India expands boundaries of knowledge with Mars Orbiter Mission | india | Hindustan Times
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India expands boundaries of knowledge with Mars Orbiter Mission

india Updated: Sep 24, 2014 10:15 IST

The success of Mangalyaan in achieving the desired orbit around Mars shows great maturity in space science and technology that India has achieved. It will lend credence to what Prime Minister Hon. Narendra Modi has said — that India can be the Walmart for space technology for the world.

India has shown that taking risk in expanding the boundaries of knowledge with Mars Orbiter Mission (MOM) is ingrained in its culture and ambitions. The exploration of Mars has attracted tremendous attention of the world as Mars may have hosted life once in its past. In executing this first India’s mission to Mars, Isro has faced many formidable challenges and overcame these through meticulous planning and execution. Some of these challenges included launch into an orbit 250km by 23, 550km orbit around the Earth, performance of liquid engine after its long sleep mode, geocentric phase and trans Mars injection, achieving trajectory suitable for Mars orbit insertion, mission planning and management, and finally putting MOM in Mars orbit.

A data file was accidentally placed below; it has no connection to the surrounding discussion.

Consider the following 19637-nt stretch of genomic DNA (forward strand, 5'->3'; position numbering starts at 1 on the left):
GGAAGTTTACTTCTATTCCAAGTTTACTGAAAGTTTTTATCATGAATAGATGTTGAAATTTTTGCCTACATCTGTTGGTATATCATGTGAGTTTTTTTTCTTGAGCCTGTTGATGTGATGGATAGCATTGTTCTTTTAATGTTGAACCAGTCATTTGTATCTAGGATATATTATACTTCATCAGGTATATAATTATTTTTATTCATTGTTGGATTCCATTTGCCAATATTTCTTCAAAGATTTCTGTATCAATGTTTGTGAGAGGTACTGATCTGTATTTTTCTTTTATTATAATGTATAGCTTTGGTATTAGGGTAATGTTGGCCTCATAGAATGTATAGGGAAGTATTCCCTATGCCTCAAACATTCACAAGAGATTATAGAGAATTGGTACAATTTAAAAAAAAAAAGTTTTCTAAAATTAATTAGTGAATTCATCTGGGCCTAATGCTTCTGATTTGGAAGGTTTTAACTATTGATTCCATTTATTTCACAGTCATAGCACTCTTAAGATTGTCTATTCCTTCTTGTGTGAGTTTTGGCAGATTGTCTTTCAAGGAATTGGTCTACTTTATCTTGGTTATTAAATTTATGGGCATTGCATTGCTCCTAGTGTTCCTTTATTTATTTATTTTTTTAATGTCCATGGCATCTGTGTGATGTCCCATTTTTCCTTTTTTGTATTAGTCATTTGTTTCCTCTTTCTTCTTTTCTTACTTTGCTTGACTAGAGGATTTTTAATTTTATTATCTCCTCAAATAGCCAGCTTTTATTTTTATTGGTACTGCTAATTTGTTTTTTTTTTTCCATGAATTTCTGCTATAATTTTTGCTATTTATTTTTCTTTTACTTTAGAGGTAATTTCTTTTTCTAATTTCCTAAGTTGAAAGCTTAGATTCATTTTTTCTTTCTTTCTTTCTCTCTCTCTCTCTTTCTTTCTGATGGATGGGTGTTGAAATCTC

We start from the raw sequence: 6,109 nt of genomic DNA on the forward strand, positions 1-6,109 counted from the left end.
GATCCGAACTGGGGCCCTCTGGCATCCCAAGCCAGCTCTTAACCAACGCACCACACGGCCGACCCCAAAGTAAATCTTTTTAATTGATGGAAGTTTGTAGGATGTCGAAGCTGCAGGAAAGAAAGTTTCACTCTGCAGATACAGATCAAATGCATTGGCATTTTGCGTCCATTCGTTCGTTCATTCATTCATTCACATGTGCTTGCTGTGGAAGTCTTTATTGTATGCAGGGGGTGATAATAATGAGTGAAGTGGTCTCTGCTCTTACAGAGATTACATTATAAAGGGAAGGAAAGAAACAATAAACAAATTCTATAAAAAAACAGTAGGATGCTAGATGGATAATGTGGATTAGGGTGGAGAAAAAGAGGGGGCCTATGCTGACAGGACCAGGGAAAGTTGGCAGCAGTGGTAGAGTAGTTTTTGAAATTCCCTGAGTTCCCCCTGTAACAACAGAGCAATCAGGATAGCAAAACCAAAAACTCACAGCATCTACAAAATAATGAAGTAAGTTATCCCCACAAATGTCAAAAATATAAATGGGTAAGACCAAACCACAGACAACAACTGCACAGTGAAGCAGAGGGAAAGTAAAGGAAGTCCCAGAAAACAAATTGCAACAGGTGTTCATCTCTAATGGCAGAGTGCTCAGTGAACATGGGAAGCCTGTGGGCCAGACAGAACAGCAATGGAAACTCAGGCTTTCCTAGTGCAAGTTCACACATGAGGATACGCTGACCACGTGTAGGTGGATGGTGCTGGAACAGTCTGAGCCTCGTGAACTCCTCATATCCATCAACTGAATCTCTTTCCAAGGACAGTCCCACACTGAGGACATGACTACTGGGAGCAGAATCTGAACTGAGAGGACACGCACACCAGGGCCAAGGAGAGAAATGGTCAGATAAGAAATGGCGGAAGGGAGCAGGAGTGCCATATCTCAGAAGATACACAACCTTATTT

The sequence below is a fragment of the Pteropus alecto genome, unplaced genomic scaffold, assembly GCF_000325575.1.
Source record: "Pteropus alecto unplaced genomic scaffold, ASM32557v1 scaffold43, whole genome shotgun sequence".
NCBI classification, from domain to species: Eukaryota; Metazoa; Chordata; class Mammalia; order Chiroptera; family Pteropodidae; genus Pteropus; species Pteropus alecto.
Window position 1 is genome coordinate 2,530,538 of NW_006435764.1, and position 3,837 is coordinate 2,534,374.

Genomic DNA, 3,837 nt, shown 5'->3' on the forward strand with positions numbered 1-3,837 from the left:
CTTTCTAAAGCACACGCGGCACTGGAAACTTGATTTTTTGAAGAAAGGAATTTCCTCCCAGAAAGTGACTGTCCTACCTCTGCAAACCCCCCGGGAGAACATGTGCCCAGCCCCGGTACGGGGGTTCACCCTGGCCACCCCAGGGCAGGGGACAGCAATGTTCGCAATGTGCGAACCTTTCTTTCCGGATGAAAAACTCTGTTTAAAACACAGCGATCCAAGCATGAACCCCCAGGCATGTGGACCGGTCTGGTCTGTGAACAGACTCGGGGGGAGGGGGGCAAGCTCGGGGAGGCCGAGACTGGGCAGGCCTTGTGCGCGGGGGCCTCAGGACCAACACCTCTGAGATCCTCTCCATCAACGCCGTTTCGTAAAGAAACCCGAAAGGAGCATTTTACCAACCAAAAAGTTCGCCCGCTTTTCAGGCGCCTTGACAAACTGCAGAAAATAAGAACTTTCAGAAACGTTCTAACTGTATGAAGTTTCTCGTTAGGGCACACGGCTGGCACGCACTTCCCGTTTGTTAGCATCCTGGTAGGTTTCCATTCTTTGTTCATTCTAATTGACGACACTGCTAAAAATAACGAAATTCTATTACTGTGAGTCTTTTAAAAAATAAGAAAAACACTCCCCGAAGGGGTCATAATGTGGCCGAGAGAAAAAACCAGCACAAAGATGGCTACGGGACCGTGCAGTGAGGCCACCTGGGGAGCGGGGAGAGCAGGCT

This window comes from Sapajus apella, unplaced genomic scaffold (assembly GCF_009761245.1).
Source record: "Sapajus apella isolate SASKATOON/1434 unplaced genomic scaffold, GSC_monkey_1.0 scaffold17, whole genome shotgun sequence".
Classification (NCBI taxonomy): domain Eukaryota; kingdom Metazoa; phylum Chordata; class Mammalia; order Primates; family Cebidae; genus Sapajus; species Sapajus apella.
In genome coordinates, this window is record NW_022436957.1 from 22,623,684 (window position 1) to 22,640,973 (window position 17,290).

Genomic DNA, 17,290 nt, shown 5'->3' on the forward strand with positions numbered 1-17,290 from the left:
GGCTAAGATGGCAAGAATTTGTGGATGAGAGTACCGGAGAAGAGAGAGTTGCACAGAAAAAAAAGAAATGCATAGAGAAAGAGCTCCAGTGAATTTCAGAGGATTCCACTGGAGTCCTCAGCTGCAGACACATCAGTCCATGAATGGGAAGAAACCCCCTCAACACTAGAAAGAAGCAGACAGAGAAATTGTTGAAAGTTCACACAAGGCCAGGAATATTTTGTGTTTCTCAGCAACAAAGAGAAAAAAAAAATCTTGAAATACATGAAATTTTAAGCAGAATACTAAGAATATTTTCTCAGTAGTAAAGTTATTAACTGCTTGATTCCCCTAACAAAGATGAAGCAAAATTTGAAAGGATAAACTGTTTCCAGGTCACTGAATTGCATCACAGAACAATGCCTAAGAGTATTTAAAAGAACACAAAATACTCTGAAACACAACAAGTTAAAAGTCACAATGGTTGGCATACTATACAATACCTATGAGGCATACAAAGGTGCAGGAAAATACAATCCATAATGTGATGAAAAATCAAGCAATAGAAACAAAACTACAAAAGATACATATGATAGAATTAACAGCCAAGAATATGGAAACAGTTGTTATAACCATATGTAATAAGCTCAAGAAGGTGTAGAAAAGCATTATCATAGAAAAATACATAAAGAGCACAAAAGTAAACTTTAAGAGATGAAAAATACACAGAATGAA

Mars formation and evolution are comparable to that of Earth. Research to date has shown that Mars conditions were suitable for life sometime in its past. The Methane Sensor for Mars on MOM has methane absorption wavelength and can measure the magnitude of methane up to the surface of the planet. This measurement will be very important as the earlier Nasa Curiosity mission reported in 2013 that there was no methane in the Martian atmosphere. With no methane, it is very unlikely that there was life on Mars. This gives MOM a new dimension in adding needed knowledge.

Through MOM, India has achieved its objectives of developing and testing capabilities and technologies such as deep space communications, navigation, mission planning and execution for interplanetary mission which is characterized by a distance that takes more than twelve minutes for light to travel. The mission will sense Mars surface features, morphology, mineralogy, and Martian atmosphere with indigenous scientific instruments.

NASA’s Mars Atmosphere and Volatile Evolution (Maven) spacecraft successfully entered Mars’ orbit on September 21. “As the first orbiter dedicated to studying Mars’ upper atmosphere, Maven will greatly improve our understanding of the history of the Martian atmosphere, how the climate has changed over time, and how that has influenced the evolution of the surface and the potential habitability of the planet,” said Nasa administrator Charles Bolden. “It also will better inform a future mission to send humans to the Red Planet in the 2030s.”

Together, MOM and MAVEN will help us understand the past of Mars. India has had romance with astronomy for thousands of years and this mission keeps that alive.

Dr. Krishen is a Senior Scientist at NASA and views expressed by him are not necessarily those of NASA.